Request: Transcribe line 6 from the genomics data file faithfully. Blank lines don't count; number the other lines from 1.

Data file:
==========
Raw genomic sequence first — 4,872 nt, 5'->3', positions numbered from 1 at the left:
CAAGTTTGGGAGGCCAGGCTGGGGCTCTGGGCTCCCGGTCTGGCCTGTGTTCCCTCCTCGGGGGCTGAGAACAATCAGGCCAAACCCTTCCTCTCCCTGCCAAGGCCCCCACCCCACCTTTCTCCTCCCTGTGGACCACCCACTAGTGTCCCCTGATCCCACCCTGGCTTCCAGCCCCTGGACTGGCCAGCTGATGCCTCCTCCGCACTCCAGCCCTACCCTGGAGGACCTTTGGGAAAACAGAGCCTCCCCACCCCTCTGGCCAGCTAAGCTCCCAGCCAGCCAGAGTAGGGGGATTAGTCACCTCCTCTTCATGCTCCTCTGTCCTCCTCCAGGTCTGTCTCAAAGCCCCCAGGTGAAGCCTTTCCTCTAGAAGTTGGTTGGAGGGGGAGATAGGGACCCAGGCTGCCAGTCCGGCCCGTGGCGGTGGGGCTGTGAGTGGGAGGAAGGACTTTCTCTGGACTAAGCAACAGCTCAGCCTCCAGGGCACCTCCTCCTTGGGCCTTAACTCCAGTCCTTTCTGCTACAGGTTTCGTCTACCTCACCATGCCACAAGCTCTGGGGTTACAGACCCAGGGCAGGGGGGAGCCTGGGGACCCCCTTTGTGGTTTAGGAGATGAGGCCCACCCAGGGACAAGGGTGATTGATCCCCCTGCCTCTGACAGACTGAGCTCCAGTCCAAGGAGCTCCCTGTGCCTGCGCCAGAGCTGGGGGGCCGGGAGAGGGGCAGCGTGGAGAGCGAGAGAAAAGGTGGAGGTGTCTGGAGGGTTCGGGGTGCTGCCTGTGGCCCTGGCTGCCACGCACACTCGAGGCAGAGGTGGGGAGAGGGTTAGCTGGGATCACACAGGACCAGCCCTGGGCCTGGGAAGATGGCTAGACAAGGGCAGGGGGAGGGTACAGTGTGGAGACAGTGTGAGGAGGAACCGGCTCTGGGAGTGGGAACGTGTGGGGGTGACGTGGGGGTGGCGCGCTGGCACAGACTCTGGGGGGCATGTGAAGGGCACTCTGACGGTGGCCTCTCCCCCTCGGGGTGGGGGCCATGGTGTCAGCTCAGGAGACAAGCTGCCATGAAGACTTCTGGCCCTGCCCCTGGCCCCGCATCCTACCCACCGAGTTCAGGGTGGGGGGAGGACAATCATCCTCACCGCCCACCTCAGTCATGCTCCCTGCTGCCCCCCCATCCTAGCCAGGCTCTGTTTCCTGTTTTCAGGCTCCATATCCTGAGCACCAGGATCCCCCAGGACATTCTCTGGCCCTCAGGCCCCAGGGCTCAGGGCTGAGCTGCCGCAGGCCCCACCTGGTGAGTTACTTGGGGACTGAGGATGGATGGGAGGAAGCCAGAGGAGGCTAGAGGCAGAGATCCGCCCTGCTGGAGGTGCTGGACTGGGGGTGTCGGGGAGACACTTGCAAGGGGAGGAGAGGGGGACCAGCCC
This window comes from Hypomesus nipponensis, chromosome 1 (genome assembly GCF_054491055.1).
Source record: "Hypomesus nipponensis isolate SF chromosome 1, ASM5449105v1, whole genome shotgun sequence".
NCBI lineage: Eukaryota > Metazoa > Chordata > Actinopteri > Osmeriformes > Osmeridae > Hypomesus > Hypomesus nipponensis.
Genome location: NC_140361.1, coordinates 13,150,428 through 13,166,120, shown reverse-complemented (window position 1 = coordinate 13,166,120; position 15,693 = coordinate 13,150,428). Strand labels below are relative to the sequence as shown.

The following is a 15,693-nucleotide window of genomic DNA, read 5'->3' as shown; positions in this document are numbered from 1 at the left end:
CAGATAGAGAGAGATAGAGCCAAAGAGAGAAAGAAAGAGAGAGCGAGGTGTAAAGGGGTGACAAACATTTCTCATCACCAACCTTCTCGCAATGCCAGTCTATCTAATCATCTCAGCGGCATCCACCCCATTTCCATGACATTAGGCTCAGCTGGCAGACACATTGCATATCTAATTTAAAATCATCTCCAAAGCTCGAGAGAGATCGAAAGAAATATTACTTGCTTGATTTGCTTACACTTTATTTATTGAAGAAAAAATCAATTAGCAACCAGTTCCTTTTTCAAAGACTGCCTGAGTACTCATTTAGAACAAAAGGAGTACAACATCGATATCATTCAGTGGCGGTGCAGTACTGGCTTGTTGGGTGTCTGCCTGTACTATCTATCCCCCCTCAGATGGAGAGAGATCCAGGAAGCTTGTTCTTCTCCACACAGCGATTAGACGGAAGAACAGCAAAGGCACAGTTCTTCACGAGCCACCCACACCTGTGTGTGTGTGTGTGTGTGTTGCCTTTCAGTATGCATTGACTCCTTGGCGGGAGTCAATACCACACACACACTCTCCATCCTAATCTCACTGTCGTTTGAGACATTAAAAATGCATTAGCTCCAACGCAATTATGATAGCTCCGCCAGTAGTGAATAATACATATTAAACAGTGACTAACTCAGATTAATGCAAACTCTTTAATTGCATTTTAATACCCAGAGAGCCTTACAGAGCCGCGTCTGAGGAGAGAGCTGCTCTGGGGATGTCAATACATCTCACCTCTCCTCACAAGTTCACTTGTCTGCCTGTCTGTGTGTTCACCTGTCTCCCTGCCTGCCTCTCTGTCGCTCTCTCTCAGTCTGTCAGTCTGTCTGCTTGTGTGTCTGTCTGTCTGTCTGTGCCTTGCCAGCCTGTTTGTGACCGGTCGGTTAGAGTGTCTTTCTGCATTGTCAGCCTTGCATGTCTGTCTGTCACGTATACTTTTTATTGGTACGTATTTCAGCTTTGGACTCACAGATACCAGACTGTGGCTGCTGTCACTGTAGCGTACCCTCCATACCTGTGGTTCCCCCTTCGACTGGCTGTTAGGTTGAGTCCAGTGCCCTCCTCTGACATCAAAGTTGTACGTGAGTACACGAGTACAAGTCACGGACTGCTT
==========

Genome location: NC_140361.1, coordinates 13,150,428 through 13,166,120, shown reverse-complemented (window position 1 = coordinate 13,166,120; position 15,693 = coordinate 13,150,428). Strand labels below are relative to the sequence as shown.